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Study: Music streaming competition benefits consumers

November 29, 2022

By Colin Mann

The UK’s Competition and Markets Authority (CMA) has published its final report following its independent study into the music streaming market and found that consumers have benefited from digitisation and competition between music streaming services.

Prices for consumers have fallen by more than 20 per cent in real terms between 2009 and 2021 – with many services also offering music streaming for free with ads. The study found that there were around 39 million monthly listeners in the UK, streaming 138 billion times a year.

The CMA also heard concerns from creators – artists and songwriters – about how much they earn from streaming. With an increasing number of artists, tracks and streams, the money from streaming is shared more widely – with those that have the highest number of streams earning the most. The CMA found that over 60 per cent of streams were of music recorded by only the top 0.4 per cent of artists.

The CMA found that the concerns raised by artists are not being driven by the level of concentration of the recording market. Analysis found that neither record labels nor streaming services are likely to be making significant excess profits that could be shared with creators. Consequently, the issues concerning creators would not be addressed by measures intended to improve competition, but instead would need other policy measures in order to be addressed.

Digitisation has led to a major increase in the amount of music people have access to and to large increases in the number of artists releasing music (up from 200,000 in 2014 to 400,000 in 2020) partly by opening up new direct routes to listeners. This has also meant that there is greater competition to reach listeners and for the associated streaming revenues. The study found that an artist could expect to earn around £12,000 (€13,900) from 12 million streams in the UK in 2021, but less than 1 per cent of artists achieve that level of streams.

Some parts of the streaming market have improved for some creators in recent years, with the CMA finding a greater choice of deals with record labels available. Whilst individual deals can vary considerably, the report highlighted on average royalty rates in major deals with artists have increased steadily from 19.7 per cent in 2012 to 23.3 per cent in 2021. For songwriters, the share of revenues going to publishing rights has increased significantly from 8 per cent in 2008 to 15 per cent in 2021.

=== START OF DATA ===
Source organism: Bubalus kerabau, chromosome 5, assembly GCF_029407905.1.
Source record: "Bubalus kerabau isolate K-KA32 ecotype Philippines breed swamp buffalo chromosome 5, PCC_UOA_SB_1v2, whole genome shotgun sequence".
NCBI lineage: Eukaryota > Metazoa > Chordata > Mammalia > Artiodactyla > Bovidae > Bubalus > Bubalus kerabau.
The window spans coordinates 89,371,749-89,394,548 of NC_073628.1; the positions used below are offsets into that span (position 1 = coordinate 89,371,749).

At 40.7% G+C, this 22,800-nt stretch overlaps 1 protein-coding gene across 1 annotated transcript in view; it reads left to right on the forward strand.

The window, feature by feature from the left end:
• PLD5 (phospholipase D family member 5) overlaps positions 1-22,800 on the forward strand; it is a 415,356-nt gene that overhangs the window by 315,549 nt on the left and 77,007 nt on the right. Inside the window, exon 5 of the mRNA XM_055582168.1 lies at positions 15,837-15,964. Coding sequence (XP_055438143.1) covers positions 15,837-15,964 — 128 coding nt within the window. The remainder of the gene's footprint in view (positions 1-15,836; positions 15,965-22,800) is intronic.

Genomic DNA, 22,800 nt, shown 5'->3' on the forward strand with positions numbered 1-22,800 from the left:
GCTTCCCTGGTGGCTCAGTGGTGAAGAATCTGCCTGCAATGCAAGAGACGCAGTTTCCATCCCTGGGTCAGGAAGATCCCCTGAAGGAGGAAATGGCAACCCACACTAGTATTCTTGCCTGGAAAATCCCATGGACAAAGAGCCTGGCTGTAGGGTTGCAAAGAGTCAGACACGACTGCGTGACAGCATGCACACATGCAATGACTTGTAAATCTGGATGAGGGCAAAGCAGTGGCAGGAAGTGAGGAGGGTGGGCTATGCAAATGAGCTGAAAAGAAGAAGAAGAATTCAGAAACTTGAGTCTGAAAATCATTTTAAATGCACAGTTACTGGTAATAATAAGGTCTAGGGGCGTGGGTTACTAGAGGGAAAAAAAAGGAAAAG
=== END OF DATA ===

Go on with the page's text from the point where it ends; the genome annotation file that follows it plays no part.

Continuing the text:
While the CMA understands the concerns from creators about the level of income many receive, the analysis in the study suggests it is unlikely that an intervention by the CMA would release additional money into the system to pay creators more.

The study does however highlight that the issues raised by creators could be further considered by government and policymakers as part of their ongoing work following the DCMS Select Committee’s inquiry into the economics of music streaming.

“Streaming has transformed how music fans access vast catalogues of music, providing a valuable platform for artists to reach new listeners quickly, and at a price for consumers that has declined in real terms over the years,” notes Sarah Cardell, Interim CEO of the CMA. “However, we heard from many artists and songwriters across the UK about how they struggle to make a decent living from these services. These are understandable concerns, but our findings show that these are not the result of ineffective competition – and intervention by the CMA would not release more money into the system that would help artists or songwriters.”

According to Nick Eziefula, Partner at specialist media & entertainment law firm, Simkins LLP, the CMA’s final report on music streaming will be celebrated by labels and criticised by creatives. “It is, however, important to note that the CMA’s focus in this report was largely on competition law concerns, rather than wider issues of fairness. The CMA’s reluctance to pursue a further investigation in such circumstances is unsurprising given that its remit is primarily to protect consumers’ interests,” he adds.

“Many of the most contentious issues in relation to the streaming model relate to the distribution of revenue collected from consumers. The CMA has made clear its view that it is for Government and policymakers to consider whether to investigate the fairness of such allocation, and whether any wider policy intervention is required. Therefore, whilst the report is an interesting and important development in the streaming debate, it should not be misread as a conclusive assessment of the overall fairness of streaming” he concludes.

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